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  • MandM
    replied
    Originally posted by Goldstar View Post
    Not all sweetness and light though. I had a cv joint break. The carrier for the ball bearings cracked which meant the joint was completely knackered. No repair parts available (I tried quite hard) so 1,000 to replace (UK distributor won't sell me one although I could get one from the OE supplier). Not great.
    It begs the question of how many of these parts where tested to destruction and in what environment and conditions, was it to the same standard as Triumph did?,

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  • jbuckl
    replied
    Originally posted by Motorsport Micky View Post

    Yes 240Z and 260Z from memory. as DJT says they need the Hybrid Tri Dat joints which Greg Tunstall in Aussie land, used to be able to get when converting the Datsun 180B driveshafts was the modification to make. I found maybe the last Datsun 180B going into a scrapyard and checked with Greg the driveshafts would work (they also made a "live axle" version ! (who knew ?) I organised buying the driveshafts but then the number of collapsing rear hubs /or snapping stub axles on these Stags or TRs (with the same independent "Innsbruk" independent suspension setup) preyed upon my mind and the lure of CV driveshafts complete with new hubs, quality bearing and new stub axles seemed a much better idea. I donated the Datsun contact details to another Stag owner off the forum for him to pursue and buy.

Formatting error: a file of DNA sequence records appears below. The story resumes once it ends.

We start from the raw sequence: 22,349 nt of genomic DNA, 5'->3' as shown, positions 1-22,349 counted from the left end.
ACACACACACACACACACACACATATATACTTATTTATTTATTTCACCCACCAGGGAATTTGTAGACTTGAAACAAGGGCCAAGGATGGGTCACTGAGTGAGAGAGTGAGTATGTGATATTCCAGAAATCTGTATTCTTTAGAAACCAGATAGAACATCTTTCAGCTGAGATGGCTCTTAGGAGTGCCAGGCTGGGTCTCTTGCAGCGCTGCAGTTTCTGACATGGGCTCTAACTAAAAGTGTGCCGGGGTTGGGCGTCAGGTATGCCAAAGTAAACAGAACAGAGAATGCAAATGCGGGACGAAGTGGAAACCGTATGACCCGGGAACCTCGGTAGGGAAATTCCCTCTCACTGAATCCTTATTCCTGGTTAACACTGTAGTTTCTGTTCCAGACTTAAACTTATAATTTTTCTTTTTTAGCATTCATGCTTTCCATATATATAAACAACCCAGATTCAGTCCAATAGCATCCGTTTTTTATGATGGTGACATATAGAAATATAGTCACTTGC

The 240Z models come up on e bay occasionally although years since I've seen a UK contact mostly from the US, they seem to make around the $300 US dollar mark plus postage, then figure in the "Frankendrive" joints and machining costs etc etc and the new CV driveshafts and hubs compare well.